Wednesday, February 4, 2015

Sights worth seeing in Malaga

Malaga city centre

I go to Malaga every now and then as my family on my mother's side comes from Malaga and most of them still live there. And after not having visited for two years, I went to Malaga for a long weekend last November and I was actually very excited about that trip. A cousin of mine had just had a baby, Boyfriend was coming with me for the first time and we were sharing our happy baby news. Oh, and the absolute highlight of the visit, my grandma was turning a hundred years old. Let me rewrite that with numbers, a 100 years old! That's an amazing lot of years to live and most amazingly she's still perfectly fine.

As usual, it was a rather stressful trip, always running from one house to another and having one meal just after another. We had barely any time left for sightseeing and let me tell you, Boyfriend wasn't impressed with the few places we managed to see during our brief, hectic time there. I'm going to be 100% honest in here. I'm not particularly a big fan of Malaga either, as I've always found the city rather lousy and filthy. And it is not as pretty as some other Andalusian cities, which often make it higher on the touristic trails. Besides, it is terribly warm during the summer (seriously, 30°C at midnight is not my idea of a good night sleep). Though coming from Ireland it felt way too nice to have 25°C in the middle of November.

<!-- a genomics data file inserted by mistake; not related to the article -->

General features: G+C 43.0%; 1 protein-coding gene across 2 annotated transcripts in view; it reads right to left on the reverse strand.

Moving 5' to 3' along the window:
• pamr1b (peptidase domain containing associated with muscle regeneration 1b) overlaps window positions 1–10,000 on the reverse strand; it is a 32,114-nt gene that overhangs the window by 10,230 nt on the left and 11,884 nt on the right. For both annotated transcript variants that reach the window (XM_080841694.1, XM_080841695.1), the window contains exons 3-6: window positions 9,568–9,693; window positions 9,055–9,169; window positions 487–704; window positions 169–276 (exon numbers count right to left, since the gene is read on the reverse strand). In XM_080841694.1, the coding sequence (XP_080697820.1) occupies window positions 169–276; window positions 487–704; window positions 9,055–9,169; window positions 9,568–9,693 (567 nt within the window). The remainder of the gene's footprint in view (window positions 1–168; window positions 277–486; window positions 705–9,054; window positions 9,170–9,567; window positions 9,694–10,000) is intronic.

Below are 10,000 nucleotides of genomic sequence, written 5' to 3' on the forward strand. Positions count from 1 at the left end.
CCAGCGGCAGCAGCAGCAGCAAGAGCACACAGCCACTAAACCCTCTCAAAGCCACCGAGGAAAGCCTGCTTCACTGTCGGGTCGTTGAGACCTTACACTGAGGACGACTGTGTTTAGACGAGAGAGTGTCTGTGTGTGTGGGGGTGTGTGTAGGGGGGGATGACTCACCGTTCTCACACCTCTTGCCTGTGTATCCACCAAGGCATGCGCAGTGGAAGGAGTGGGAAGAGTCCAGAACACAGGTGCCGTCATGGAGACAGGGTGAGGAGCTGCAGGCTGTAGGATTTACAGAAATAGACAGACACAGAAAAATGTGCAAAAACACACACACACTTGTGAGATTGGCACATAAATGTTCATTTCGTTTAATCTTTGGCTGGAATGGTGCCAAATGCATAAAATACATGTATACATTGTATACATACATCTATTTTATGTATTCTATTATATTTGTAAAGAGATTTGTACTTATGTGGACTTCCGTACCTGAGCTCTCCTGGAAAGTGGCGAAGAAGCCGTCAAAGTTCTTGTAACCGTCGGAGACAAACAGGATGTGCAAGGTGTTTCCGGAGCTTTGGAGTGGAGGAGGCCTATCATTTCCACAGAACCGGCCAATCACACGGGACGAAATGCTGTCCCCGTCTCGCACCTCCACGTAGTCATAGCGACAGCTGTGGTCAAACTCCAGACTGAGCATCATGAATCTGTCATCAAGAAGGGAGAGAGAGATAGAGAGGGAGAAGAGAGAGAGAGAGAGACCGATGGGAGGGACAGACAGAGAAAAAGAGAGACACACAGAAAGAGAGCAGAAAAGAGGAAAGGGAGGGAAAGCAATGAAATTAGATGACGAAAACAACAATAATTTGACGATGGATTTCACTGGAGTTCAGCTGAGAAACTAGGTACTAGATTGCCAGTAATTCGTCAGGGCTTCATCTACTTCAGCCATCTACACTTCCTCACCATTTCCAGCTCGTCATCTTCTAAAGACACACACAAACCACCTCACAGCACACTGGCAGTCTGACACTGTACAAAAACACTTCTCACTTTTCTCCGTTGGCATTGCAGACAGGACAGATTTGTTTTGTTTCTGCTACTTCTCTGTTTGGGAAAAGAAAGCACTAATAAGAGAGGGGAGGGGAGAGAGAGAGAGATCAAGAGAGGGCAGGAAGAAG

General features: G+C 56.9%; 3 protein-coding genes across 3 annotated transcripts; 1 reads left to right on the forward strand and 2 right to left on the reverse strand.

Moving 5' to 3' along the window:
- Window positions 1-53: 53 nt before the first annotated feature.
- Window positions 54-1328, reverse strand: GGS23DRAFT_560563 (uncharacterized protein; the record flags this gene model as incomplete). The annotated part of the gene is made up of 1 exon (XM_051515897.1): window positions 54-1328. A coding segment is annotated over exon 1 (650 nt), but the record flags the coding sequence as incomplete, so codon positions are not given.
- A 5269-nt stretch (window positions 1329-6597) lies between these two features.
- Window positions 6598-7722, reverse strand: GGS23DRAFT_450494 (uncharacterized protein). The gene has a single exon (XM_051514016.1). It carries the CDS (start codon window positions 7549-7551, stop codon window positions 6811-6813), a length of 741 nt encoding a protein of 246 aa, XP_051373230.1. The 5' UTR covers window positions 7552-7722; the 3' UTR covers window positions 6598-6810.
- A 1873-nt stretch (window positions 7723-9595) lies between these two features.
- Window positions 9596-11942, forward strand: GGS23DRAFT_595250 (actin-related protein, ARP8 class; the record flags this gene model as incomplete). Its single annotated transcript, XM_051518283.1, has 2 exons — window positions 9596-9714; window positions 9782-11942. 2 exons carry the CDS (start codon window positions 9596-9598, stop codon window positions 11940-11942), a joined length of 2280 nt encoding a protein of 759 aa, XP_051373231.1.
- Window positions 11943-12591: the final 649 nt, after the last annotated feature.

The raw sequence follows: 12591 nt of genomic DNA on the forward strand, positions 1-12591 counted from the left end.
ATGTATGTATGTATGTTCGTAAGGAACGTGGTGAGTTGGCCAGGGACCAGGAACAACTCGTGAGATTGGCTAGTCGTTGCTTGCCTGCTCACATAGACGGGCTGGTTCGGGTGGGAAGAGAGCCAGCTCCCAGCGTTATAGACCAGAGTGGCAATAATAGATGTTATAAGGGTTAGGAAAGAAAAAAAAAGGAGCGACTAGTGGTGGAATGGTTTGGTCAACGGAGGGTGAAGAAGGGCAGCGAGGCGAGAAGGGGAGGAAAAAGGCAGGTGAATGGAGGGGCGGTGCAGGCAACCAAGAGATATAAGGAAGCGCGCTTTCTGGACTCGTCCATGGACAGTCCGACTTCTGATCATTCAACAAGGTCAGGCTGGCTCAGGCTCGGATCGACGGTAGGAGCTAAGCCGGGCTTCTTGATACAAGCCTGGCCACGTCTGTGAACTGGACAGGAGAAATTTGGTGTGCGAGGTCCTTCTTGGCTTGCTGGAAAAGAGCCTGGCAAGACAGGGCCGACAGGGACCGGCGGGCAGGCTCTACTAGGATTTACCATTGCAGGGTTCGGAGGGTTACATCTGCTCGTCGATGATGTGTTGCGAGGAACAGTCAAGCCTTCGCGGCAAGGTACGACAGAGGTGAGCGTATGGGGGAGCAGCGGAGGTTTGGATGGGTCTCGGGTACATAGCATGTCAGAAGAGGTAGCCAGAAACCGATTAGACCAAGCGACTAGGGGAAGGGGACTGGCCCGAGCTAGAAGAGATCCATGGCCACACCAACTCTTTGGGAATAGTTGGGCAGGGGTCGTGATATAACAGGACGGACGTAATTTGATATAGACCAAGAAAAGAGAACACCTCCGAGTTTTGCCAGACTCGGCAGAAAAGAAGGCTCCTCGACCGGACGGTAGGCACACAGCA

Malaga plaza de toros

With a population over half million, Malaga is a rather big city and it always seems to be under construction - the city centre has been half closed since years due to the construction works of two lines of underground. Besides, many historical houses have undergone renovation works to host new museums and some parts of the city have been completely rebuilt from scratch. Maybe one day all those construction works will be over, every crane will disappear and there will be less pollution and air contamination. Maybe then Malaga will be a more tourist-friendly city with a pretty face to greet visitors and residents alike. Until then, here's a list of worthy sights, despite the noise and dust that hangs in the air most of the time.


Most of the Iberian Peninsula was once a Muslim territory and there are many buildings left from those Moorish times, specially in Andalusia. Granada has the Alhambra palace, Cordoba the renowned Mosque and Malaga has the Alcazaba. Built in the 11th century, the Alcazaba was both a palace and a fortress standing on a small hill right in the city centre and overlooking the coast. It is possible to visit and enjoy the restored patios and rooms with its characteristic fountains, geometrical designs on tiled walls and floors and characteristic arched doors. The gardens not only offer a respite from the noisy traffic but also provide superb views of the city centre on a clear day and looms just above the ruins of the Roman Amphitheatre.